Need to catch up? Check out our previous Riverdale recap here.
Well, that was a fun little blast from the past, wasn’t it?
The dream of the ’90s was alive on Riverdale this week, as we flashed back to when the teens’ parents were students at Riverdale High, when “phones had cords, Winona had Johnny and everything smelled like teen spirit.” Alice was a badass Serpent chick, F.P. was a clean-cut football player, Fred still dreamed of a music career… and they all ended up in Saturday detention together, where they bonded over games of Gryphons and Gargoyles. Yep, the same role-playing game that’s causing all those problems in current-day Riverdale.
It was a lot of fun to see Riverdale‘s young cast play their parents — how about KJ Apa’s dead-on Luke Perry impression, huh? — but it was even more fun to see all the surprising hookups we never knew about before. Alice and Fred kissed! Sierra and Tom Keller were high school sweethearts! Even F.P. and Hermione shared an intimate moment. Those fleeting glimpses of teenage passion may have just been “stolen moments,” executive producer Roberto Aguirre-Sacasa tells TVLine… but “it’s very rare on Riverdale that stuff like that happens and it doesn’t come back to haunt us in some way.”
Speaking of haunting, the episode also threw in another one of its signature horror-movie nods when a drugged-up Fred and Sierra took the stage to sing the Dokken rocker “Dream Warriors,” from A Nightmare on Elm Street 3. Aguirre-Sacasa admits that one was actually his idea: “I love the Nightmare on Elm Street movies, and to me, ‘Dream Warriors’ is one of the cheesiest, most wonderful theme songs… when I brought it up in the room, people either were excited or pretended to be excited, even though they secretly thought I was insane.”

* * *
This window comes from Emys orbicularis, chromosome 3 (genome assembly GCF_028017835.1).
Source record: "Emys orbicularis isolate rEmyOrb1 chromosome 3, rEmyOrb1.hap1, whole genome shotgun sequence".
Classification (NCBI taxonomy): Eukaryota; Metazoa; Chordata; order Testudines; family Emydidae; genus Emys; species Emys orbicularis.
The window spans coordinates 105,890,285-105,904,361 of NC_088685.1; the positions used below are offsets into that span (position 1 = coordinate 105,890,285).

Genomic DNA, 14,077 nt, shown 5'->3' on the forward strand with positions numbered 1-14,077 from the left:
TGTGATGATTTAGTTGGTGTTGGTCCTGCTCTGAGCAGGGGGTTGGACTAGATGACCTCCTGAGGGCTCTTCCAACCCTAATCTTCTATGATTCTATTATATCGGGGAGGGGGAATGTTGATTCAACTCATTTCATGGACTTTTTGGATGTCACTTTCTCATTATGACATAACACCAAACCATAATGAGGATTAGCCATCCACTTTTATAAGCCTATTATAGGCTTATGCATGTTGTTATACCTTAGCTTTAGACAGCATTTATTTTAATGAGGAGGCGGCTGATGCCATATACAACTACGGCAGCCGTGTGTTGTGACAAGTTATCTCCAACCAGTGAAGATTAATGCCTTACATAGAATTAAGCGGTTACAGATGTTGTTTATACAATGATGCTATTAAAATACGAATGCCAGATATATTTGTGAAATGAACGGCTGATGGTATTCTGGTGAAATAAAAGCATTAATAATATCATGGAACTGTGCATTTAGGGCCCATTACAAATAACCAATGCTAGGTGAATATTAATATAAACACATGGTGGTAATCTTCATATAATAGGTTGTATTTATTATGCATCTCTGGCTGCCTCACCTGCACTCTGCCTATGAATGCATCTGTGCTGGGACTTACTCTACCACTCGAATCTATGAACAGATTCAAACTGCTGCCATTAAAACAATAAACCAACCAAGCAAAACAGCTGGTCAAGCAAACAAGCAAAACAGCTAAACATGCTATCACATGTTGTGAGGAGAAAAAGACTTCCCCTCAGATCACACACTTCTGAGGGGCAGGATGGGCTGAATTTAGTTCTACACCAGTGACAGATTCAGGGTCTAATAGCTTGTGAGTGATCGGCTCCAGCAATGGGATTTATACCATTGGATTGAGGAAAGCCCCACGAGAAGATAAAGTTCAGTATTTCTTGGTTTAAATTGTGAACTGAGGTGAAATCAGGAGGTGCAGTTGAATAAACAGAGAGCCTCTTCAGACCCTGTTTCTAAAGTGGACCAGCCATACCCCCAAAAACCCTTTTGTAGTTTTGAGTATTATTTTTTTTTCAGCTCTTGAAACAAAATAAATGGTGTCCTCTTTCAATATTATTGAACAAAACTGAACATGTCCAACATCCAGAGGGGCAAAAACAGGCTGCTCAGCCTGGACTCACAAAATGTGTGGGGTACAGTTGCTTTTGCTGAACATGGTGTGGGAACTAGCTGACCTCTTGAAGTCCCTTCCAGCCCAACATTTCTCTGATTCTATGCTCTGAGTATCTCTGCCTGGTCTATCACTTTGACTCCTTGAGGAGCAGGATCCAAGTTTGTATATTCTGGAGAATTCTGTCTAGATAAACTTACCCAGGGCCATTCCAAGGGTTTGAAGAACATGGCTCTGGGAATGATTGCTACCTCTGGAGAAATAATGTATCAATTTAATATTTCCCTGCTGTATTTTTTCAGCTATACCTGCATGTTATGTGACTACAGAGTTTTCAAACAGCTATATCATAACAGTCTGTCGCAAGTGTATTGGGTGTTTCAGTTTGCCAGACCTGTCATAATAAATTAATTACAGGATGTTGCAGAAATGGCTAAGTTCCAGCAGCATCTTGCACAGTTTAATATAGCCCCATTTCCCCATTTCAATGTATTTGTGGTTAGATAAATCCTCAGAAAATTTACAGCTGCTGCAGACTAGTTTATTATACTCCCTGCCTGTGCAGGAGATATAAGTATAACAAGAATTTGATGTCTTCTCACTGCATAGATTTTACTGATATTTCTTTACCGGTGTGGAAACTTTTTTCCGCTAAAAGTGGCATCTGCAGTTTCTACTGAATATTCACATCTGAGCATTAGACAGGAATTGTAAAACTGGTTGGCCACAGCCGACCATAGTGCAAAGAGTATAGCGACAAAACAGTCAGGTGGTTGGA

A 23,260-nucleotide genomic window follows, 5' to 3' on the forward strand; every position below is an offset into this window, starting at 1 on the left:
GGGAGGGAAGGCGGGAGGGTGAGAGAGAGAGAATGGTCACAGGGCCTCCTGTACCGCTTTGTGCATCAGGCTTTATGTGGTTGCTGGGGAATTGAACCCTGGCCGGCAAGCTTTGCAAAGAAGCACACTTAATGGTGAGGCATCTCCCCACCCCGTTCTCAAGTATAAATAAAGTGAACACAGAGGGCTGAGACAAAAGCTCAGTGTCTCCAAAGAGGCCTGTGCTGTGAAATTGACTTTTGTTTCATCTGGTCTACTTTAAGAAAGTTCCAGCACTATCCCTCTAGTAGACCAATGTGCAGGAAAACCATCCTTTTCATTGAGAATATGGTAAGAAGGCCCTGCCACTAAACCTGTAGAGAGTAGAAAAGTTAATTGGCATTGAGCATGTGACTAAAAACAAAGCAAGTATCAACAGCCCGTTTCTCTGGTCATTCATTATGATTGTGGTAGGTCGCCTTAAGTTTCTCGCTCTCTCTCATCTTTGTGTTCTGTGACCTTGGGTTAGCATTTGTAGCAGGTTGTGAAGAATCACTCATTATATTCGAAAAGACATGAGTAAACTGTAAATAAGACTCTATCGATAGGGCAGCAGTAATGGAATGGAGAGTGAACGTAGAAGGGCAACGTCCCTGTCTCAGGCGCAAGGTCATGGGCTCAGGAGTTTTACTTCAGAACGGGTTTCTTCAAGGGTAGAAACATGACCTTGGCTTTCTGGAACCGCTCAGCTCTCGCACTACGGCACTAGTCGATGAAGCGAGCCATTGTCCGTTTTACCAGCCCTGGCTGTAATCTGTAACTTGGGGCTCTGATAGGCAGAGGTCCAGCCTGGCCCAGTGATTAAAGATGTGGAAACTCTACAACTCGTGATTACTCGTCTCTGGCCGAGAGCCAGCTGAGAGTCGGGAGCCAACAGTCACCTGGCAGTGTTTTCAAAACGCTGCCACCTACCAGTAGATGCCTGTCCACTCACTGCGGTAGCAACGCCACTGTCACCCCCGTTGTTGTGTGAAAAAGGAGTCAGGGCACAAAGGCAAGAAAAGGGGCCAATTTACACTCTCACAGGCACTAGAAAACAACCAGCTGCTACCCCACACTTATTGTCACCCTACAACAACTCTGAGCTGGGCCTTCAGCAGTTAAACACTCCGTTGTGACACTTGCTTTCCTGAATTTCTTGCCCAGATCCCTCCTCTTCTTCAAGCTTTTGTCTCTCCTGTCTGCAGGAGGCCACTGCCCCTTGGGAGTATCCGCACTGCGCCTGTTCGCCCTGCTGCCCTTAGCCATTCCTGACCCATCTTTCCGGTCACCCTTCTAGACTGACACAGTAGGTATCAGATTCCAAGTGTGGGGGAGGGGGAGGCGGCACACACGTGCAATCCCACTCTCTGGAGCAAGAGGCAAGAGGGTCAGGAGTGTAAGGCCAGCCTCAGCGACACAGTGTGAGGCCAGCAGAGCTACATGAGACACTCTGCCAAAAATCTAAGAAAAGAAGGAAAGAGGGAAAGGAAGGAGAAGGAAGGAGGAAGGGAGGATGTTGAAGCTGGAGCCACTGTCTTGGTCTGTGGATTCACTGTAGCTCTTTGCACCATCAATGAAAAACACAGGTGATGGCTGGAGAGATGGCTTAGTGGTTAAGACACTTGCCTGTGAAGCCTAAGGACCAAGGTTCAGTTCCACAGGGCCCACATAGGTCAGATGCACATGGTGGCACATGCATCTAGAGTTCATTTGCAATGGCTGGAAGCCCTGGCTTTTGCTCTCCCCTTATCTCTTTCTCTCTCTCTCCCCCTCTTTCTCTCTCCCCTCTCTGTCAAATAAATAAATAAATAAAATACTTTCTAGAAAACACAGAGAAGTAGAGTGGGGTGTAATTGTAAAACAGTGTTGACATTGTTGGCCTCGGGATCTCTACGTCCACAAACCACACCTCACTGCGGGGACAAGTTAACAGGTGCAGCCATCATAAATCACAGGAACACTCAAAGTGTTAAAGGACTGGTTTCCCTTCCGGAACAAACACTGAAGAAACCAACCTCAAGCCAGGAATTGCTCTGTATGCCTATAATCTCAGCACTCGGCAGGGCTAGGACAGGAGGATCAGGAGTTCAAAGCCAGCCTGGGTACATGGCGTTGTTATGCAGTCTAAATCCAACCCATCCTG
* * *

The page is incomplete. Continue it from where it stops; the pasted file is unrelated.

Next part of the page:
We’ve seen the very weird effect that Gryphons and Gargoyles has on everyone who plays it, and that extended to the ’90s teens, with the gang donning costumes to act out their characters and Alice having a vision of the Gargoyle King during one late-night gaming session. It’s not quite supernatural, though, the EP insists: “One of our inspirations for this season is True Detective Season 1, which flirted with the supernatural, but really dealt with the occult, and ritualistic murders… so we’re flirting with the supernatural, but we’re not quite there yet.”
Back in the present day, Betty discovered to her horror that Jughead is a newly devout convert to Gryphons and Gargoyles, obsessively playing in Dilton’s bunker with Cheryl and Toni. “Jughead is definitely immersed in the world of the game,” Aguirre-Sacasa teases, but don’t expect his new hobby to drive a permanent wedge between him and Betty. “We’ve kind of committed this year that they would not spend so much time apart… they’re going to be drawn together sooner rather than later.”
There’s still the matter of the Gargoyle King, though… and the unsolved murder of Principal Featherhead, played in the flashbacks by ’80s teen movie staple Anthony Michael Hall. (After his death, the parents made a pact to never speak of G&G again.) The Gargoyle King is “definitely our Big Bad” this season, the EP hints, “and he keeps rearing his ugly head and branch arms” throughout the rest of Season 3. As for Principal Featherhead’s mysterious demise, it does tie in to the current mystery, and “we will reveal who did it,” he promises.
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